Julian Assange, the cofounder of WikiLeaks, was arrested and forcibly removed from the Ecuadorian embassy
in London, after seven years of hiding out in diplomatic and legal limbo.
Over the course of nearly a decade, Assange has been charged with three central crimes by three separate governments. First, in 2010 he was accused of raping and sexually molesting two women in Sweden; second he is accused of violating bail terms in the United Kingdom; and third, and most recently, he is accused of violating the Computer Fraud and Abuse Act by the U.S. Department of Justice for attempting to crack into a government password and access classified files
. The U.S. is also investigating him for espionage, the publication of sensitive government documents and coordination with Russia.
How Assange found himself in the Ecuadorian embassy
began with the first accusation in Sweden, which caused Assange to leave Sweden for the United Kingdom. By the end of 2010, he turned himself into UK law enforcement and soon after he was released on bail. This set off a series of legal battles within the United Kingdom regarding whether the UK could extradite him to Sweden. Assange feared that the Swedish government would then extradite him to the U.S., where he could be charged with the WikiLeaks release of classified documents from the wars in Iraq and Afghanistan in 2010.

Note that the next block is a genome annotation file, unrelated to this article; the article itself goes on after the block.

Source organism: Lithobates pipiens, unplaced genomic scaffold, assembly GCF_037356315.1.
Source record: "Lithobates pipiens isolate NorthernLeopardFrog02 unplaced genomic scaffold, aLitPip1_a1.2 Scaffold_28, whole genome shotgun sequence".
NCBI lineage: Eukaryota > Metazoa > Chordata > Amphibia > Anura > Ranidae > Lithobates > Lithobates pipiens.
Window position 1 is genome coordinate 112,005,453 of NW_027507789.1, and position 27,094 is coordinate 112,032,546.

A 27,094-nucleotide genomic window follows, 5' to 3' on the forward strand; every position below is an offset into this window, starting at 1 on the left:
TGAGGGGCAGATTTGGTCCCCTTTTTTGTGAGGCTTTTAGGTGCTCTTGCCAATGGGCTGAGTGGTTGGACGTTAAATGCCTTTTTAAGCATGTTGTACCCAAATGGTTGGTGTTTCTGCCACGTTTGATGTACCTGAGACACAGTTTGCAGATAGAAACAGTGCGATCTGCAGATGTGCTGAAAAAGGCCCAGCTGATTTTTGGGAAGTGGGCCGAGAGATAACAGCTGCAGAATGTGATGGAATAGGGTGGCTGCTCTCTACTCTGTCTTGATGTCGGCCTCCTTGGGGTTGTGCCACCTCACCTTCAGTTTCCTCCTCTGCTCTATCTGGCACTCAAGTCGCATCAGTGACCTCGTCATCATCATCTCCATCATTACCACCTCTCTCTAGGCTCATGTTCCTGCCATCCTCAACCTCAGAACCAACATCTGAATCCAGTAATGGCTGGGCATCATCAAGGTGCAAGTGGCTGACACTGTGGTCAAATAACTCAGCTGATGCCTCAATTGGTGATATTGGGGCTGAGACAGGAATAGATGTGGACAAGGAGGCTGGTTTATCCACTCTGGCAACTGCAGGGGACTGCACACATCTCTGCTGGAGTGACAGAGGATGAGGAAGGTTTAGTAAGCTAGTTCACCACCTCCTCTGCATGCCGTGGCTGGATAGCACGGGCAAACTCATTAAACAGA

After many appeals, the UK Supreme Court ruled that Assange should be extradited to Sweden in 2012. Assange then sought political asylum from the Ecuadorian embassy in London, which he was granted later that same year, allowing him to stay in the embassy up until his arrest today. The Ecuadorian president Lenin Moreno withdrew asylum today due to Assange’s violation of his asylum terms.
By 2017, the Swedish government has dropped its investigation into both his molestation and rape allegations. By the end of that year, the U.S. issued a sealed indictment
for Assange charging him with conspiring to publish classified U.S. documents.
While these concrete legal battles are playing out, the public battle over Julian Assange, the symbol continues. The core of his symbolic relevance hinges on WikiLeaks 2010 publication of classified U.S. military documents from the wars in Iraq and Afghanistan. Press freedom advocates view his arrests and prosecution as an attack on investigative journalism which could set a dangerous legal precedent if he were to be tried for espionage. National security backers view Assange’s actions as a serious threat to troops and the country. To complicate matters further, WikiLeaks published confidential emails from the DNC and the Clinton campaign in the lead up to the 2016 presidential U.S. election
with the coordination of the Russian government.